Ignore Old Rules for Business Success, Consultant Urges

Ignore Old Rules for Business Success, Consultant Urges

Orlando, FL - In order to leapfrog the competition and gain market leadership, companies in the kitchen and bath industry need to disregard "conventional wisdom," and operate by a different set of rules - in the process, making their businesses truly unique in the eyes of end-users.

That's the advice of of Dr. Oren Harari, the keynote speaker at next month's "Coverings '99" trade show, to be held here. More than 1,000 suppliers of ceramic tile, natural stone and other floor and wall covering products - including many with strong kitchen and bath industry ties - are expected to display their products and services during the trade show, which will take place March 23-26 at the Orange County Convention Center.

The key to business success today - whatever level your company operates on - "is to make yourself unique in the market," according to Harari.

"The minute you start looking at your business as a commodity, it gets a little more difficult," he observes. "You must find ways to make your business unique, exciting and different - whether it's in the uniqueness of the product itself, customization of the product or the delivery and customer care around the product."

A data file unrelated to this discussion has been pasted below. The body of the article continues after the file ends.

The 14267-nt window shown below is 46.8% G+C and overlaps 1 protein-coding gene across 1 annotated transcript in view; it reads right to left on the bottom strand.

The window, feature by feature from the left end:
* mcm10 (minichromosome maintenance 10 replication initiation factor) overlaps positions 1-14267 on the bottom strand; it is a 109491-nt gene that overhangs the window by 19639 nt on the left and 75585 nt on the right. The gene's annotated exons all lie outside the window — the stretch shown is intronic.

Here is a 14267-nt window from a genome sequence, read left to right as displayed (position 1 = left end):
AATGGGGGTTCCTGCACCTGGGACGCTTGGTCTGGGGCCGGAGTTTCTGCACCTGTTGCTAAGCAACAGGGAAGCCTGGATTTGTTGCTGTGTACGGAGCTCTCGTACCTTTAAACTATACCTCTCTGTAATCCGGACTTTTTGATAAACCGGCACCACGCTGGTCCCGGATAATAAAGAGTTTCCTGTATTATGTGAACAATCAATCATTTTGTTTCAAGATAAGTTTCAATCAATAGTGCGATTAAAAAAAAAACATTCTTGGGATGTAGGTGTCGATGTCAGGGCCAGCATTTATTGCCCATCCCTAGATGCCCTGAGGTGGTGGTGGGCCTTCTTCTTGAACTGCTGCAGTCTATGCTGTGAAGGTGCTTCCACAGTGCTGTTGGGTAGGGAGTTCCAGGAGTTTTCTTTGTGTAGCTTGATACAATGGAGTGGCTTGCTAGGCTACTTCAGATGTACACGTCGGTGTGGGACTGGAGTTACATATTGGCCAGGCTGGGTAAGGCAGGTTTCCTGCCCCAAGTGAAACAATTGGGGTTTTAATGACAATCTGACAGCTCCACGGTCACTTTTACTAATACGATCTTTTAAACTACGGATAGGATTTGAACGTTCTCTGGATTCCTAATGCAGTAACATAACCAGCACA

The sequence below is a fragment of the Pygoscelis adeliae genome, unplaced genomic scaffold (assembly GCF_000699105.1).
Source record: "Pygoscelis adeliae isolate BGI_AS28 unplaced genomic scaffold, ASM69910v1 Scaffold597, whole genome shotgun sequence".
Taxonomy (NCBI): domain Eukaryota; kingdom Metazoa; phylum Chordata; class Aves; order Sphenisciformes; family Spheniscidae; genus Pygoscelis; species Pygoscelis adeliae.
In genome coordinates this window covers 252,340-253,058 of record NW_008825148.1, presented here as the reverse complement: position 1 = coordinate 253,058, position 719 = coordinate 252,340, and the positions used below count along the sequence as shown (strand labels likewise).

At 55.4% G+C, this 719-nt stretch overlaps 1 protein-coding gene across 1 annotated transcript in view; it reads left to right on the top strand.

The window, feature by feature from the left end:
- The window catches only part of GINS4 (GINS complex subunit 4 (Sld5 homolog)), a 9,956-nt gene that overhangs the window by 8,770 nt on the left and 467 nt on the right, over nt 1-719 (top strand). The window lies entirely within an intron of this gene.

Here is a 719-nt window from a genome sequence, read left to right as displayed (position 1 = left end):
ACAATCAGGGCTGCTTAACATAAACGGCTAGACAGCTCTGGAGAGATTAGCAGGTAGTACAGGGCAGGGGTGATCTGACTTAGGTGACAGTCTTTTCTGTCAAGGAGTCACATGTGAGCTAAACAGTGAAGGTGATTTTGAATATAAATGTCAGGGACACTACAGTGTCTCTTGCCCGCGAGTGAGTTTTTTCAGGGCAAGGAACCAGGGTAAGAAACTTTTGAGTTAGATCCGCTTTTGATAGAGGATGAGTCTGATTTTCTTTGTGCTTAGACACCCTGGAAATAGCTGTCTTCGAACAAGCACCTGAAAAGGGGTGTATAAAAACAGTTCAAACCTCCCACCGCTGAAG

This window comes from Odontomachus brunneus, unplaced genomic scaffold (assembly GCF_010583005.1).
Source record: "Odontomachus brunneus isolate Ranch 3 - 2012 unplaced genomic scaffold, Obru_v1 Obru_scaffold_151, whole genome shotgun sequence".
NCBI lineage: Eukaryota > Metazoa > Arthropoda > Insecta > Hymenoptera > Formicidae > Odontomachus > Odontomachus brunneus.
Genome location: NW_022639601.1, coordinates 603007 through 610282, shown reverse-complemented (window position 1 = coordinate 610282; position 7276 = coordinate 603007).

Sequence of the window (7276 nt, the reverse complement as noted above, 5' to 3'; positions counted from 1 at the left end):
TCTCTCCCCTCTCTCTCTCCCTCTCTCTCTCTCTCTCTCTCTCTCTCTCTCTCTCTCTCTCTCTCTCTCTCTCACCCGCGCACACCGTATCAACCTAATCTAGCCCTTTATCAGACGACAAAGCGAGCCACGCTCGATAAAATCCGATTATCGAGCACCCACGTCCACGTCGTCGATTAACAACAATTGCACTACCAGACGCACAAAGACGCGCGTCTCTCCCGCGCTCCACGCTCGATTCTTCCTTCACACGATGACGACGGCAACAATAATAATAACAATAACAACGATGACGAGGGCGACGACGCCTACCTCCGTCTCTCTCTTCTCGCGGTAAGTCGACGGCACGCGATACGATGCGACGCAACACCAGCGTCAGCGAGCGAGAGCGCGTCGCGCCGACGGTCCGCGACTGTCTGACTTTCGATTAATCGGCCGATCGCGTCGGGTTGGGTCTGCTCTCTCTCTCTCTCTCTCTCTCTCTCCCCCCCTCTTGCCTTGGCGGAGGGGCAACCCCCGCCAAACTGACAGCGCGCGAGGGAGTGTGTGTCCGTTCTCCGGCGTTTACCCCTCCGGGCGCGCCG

Harari, author of the best-selling business book Leapfrogging the Competition, was formerly a senior consultant and one of the most requested speakers for The Tom Peters Group. He is currently a professor of management at the University of San Francisco.

Harari observes that price competition is bad for any business because it reduces both a company's profit margin and customer loyalty.

"There's no such thing as a commodity unless you make it a commodity," Harari notes. "You need to add real value to the commodity to break it away from the pack."

Harari warns, however, that it's not enough anymore to simply have a great idea.

"The execution of the idea makes the difference," he says. "The idea can be copied, but the execution can not."

"Cutting-edge companies are suspicious of anything that smacks of conventional wisdom," Harari adds. "They don't allow themselves to be hindered by anything their competitors are doing because their competitors are acting as part of the pack."

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